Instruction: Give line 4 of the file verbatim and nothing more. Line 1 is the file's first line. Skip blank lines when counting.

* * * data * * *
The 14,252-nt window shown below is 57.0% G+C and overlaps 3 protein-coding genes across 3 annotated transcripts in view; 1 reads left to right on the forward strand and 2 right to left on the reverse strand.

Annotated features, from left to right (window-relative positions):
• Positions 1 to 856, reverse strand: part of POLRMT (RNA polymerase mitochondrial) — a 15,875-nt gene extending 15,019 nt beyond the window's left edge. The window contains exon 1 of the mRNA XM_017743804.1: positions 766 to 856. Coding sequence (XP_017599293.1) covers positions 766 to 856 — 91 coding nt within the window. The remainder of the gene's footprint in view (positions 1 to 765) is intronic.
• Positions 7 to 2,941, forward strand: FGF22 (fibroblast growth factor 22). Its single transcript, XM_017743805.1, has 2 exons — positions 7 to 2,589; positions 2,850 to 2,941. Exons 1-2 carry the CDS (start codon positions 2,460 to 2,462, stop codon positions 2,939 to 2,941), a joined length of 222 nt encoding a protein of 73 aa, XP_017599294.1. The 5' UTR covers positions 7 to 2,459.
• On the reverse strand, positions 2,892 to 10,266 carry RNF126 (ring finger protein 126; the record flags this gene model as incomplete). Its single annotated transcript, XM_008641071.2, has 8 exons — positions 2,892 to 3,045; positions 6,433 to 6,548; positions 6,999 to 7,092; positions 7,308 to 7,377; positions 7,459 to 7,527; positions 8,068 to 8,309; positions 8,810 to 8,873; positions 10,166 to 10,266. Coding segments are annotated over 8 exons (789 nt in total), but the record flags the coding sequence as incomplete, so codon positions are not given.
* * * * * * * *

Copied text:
• Positions 7 to 2,941, forward strand: FGF22 (fibroblast growth factor 22). Its single transcript, XM_017743805.1, has 2 exons — positions 7 to 2,589; positions 2,850 to 2,941. Exons 1-2 carry the CDS (start codon positions 2,460 to 2,462, stop codon positions 2,939 to 2,941), a joined length of 222 nt encoding a protein of 73 aa, XP_017599294.1. The 5' UTR covers positions 7 to 2,459.